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Tamara Watson, Bart Krekelberg; An equivalent noise investigation of saccadic suppression. Journal of Vision 2010;10(7):555. doi: 10.1167/10.7.555.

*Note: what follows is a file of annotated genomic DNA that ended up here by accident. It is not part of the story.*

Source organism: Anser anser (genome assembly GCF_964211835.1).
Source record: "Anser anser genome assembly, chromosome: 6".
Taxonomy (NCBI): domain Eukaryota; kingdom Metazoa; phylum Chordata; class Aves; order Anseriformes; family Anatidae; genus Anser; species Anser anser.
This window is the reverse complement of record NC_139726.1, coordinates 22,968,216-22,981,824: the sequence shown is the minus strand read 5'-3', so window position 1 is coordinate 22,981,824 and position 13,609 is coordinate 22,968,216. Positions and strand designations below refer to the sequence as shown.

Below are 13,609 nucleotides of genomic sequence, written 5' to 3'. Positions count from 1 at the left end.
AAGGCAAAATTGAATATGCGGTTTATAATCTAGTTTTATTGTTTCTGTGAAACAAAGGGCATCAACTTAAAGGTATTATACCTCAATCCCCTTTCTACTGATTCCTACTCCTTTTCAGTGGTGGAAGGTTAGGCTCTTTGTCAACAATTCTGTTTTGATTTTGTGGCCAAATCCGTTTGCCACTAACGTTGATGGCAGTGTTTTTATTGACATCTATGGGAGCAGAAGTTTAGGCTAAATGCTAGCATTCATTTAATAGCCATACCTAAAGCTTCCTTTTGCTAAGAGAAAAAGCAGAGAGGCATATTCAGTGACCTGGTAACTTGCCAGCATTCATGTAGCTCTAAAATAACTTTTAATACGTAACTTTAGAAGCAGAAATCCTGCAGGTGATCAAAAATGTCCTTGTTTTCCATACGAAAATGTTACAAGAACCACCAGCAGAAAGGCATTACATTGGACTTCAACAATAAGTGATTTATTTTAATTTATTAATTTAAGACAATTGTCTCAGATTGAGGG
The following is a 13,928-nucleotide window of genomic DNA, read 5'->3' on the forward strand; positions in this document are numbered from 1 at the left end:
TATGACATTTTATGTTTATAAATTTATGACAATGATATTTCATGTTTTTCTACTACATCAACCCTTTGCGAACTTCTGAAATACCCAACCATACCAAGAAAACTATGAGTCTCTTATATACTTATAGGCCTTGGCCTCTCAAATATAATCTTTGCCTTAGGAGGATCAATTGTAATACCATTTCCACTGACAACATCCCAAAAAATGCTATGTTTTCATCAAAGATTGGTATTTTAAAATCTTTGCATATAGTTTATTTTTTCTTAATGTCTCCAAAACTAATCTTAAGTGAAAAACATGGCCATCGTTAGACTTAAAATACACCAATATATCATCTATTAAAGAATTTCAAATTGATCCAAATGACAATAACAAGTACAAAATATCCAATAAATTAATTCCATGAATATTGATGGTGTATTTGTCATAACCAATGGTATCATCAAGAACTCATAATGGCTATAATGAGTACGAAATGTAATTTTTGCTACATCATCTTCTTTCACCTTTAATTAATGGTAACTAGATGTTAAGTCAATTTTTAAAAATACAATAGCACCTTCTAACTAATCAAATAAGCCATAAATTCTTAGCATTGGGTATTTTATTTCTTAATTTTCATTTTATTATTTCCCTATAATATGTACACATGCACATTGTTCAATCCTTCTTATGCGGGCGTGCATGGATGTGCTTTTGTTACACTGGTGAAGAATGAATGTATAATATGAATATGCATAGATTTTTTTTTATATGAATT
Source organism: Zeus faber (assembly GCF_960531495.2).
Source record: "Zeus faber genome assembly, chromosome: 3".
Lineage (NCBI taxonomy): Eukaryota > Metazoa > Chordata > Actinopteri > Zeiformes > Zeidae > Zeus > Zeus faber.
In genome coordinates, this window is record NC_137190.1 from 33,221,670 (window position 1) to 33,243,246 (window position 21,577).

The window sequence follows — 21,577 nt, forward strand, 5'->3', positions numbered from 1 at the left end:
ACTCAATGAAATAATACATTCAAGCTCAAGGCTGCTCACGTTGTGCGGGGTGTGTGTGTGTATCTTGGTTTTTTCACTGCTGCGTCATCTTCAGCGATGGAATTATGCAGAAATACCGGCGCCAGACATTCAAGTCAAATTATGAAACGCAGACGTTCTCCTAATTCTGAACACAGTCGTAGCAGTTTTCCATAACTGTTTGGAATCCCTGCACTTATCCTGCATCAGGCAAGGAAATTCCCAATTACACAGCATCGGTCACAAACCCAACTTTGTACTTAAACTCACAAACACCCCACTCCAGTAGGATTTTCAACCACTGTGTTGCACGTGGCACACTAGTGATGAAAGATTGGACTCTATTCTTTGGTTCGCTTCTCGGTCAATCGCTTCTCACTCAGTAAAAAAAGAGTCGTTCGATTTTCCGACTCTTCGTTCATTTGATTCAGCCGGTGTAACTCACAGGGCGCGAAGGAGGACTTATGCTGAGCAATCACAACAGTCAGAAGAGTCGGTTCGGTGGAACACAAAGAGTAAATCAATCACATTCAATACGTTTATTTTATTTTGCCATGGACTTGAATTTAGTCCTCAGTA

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It is well known that perisaccadic visual stimuli are less visible than those presented during fixation and that many visual areas change their response properties perisaccadically. The link between these phenomena remains tentative however. Our goal was to quantify the behavioral phenomenon to enable a more focused search for its neural mechanism. Several mechanisms may be responsible for reduced perisaccadic visibility: spatial uncertainty1, internal multiplicative noise, and/or response inhibition2 (or, equivalently, additive internal noise3). We tested these using equivalent noise analysis. Each mechanism predicts a unique pattern of detection thresholds when target stimuli are embedded in external noise4. Spatial uncertainty predicts no perisaccadic effect on sensitivity at low external noise, while sensitivity at high external noise should be reduced as the external noise swamps the signal. The multiplicative noise model predicts lower sensitivity at both high and low external noise. The response inhibition model predicts lower sensitivity at low external noise, with equal thresholds at high external noise. In our experiments, participants identified the location of a low spatial frequency grating above or below the fixation point. Stimuli were presented up to 50ms prior to saccade onset. The targets were embedded in Gaussian noise; stimulus and noise contrast were manipulated independently. Detection thresholds were calculated at each external noise level at fixation and perisaccadically. We found that response inhibition was sufficient to describe the perisaccadic detection thresholds relative to those found at fixation. *1 Greenhouse and Cohn. 1991. J. Opt. Soc. Am. A, 8:587-595 *2 Burr, and Ross. 1982. Vis. Res. 23, 3567-3569 *3 Diamond, Ross and Morrone. 2000. J. Neurosci. 20, 3442-3448 *4 Liu and Dosher. 1998. Vis. Res., 38, 1183-1198.
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